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FIRST-PERSON: Why do people cheat? It’s quite simple

ALEXANDRIA, La. (BP)–History is littered with men and women, famous and obscure, who have lost loyal spouses and fabulous families all because they chose to be unfaithful. For some it was a tawdry affair, for others it was unbridled promiscuity and for still others it was a single illicit encounter. However, in every case, the outcome was costly.

One current example of a famous person who cheated on his spouse is Arnold Schwarzenegger. The celebrity-turned-politician recently admitted he fathered a child with a woman who was a part of his household staff. However, Schwarzenegger is just the latest addition to a long list of celebrities who have been unfaithful.

Social scientists have attempted to explain the reasons a person would risk family, reputation and even livelihood for a sexual liaison. Among the explanations: a sense of entitlement, a generally insatiable appetite and a grandiose ego.

Secularists have a more difficult time providing a reason a person without the trappings of wealth and fame chooses to be unfaithful. Why would a person with a caring spouse, loving family and solid job risk them for a sexual fling?

Perhaps game theory will help. It is a course of study that combines mathematics with sociology in an effort to predict human behavior, especially in respect to political, economic, and military circumstances. Might it shed some light as to why people choose to be unfaithful in marriage?

“Game theory is a fancy label for a pretty simple idea: that people do what they believe is in their best interest,” wrote Bruce Bueno de Mesquita in his book “The Predictioneer’s Game.”

Bueno de Mesquita is a professor at New York University and arguably one of today’s most successful practitioners of game theory in predicting world events. He boasts a 90 percent success rate concerning outcomes he has predicted.

Even with Bueno de Mesquita’s impressive track record, I doubt he could have predicted that successful individuals like politician John Edwards, golfer Tiger Woods or Scharzenegger would cheat on their spouses.

Game theory is based on a person making choices out of his or her best interest. Is there really any way to argue that it is in anyone’s “best” interest — long or short term — to cheat on a spouse?

Secularists and game theorists come up short in understanding why a person would be unfaithful to his or her spouse. Only the Bible holds the answer. The Scriptures teach that every person is born with a nature bent toward selfishness. This orientation is known as sin.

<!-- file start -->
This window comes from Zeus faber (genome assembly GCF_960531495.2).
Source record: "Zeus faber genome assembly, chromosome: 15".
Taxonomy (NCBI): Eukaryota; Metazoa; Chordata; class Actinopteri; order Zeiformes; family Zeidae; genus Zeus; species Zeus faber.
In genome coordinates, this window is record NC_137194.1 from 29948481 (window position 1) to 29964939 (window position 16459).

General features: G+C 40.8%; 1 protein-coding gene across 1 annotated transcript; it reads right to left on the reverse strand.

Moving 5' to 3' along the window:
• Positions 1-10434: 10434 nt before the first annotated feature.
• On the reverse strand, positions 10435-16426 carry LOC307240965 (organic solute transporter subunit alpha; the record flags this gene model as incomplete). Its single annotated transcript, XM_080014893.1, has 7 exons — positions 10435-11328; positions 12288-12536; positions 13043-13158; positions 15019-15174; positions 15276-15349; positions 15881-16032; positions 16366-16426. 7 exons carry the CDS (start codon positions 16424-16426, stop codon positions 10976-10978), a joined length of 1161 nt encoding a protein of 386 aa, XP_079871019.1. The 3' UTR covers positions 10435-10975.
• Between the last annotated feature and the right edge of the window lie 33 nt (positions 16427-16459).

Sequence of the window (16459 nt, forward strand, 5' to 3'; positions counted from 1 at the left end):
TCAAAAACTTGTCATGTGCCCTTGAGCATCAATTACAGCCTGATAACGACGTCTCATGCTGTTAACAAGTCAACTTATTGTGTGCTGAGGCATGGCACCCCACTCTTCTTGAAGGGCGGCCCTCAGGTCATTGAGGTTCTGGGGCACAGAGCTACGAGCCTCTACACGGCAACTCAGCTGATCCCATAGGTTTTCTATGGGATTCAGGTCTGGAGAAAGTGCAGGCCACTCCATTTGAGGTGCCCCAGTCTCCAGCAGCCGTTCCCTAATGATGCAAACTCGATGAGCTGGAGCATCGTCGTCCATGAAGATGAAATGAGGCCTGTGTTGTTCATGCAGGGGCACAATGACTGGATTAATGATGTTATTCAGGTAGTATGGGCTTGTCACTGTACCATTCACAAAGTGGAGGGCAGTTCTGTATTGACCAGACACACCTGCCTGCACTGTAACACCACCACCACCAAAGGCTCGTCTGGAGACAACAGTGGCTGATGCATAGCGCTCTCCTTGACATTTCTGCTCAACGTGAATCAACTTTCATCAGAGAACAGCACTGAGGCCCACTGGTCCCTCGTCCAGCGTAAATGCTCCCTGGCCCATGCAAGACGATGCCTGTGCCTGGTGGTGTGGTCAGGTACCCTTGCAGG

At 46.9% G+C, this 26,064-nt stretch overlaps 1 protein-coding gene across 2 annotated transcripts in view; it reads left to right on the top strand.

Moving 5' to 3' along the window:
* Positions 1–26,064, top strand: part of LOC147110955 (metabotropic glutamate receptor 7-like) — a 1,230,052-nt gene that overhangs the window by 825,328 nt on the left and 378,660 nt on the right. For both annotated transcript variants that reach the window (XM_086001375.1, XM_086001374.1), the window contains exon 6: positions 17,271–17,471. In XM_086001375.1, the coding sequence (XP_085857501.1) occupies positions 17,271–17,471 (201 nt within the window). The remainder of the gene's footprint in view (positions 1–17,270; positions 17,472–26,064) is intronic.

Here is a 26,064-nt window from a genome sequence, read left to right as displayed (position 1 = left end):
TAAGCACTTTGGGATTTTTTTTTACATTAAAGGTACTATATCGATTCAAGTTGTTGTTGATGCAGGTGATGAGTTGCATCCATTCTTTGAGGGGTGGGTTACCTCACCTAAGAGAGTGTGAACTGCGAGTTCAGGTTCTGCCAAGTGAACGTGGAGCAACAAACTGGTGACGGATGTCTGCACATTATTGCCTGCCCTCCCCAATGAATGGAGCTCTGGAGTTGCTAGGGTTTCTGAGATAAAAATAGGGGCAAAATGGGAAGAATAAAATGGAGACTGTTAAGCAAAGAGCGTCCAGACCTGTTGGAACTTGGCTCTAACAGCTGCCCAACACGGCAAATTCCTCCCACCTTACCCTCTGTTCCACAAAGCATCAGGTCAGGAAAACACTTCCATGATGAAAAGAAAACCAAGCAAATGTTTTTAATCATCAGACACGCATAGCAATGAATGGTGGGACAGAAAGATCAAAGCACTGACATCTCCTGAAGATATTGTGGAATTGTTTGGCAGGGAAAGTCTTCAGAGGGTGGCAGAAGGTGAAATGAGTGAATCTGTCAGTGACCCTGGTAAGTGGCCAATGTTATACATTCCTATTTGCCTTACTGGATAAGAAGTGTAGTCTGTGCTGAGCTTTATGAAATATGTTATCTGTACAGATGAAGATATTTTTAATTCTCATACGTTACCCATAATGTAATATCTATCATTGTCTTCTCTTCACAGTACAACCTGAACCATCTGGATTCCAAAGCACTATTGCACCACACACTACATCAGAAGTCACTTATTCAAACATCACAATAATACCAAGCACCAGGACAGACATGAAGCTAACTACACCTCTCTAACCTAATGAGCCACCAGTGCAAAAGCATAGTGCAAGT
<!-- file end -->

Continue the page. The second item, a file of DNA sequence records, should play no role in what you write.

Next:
Sin is more than a mere theological concept. It is a living reality. While secularists try to argue against sin’s existence, it only takes the observation of a child to prove it is real and ever present.

Think about it for a moment: Does a child have to be taught to be bad? Of course, the answer is no. A child must be socialized to be good.

Every child begins to exhibit symptoms of the sin nature very early in life. A toddler is characterized by selfishness and self-will. A 2-year-old wants what he or she wants when he or she wants it. No exceptions.

Be thankful 2-year-olds are small. If they were 6-foot-3 and weighed 230 pounds, they would throw mom and dad out of the house and take over.

The only explanation for why a man or woman would jeopardize marriage and family for a salacious relationship is selfishness and self-will — in short, sin.

Sin causes a person to ignore logic and good sense. It renders a person incapable of focusing on anything but his or her self-gratification. When a man or woman is unfaithful, he or she acts like nothing more than an out-of-control toddler.

In fact, even though a glance at history confirms over and over that when the cheating is discovered, men and women continue to indulge in illicit relationships. Why? Sin.

The only explanation for such behavior is found in the Bible. It is the blatant selfishness produced by the reality of sin resident in the human heart.
Kelly Boggs is a weekly columnist for Baptist Press and editor of the Baptist Message (www.baptistmessage.com), newsjournal of the Louisiana Baptist Convention.

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  • Kelly Boggs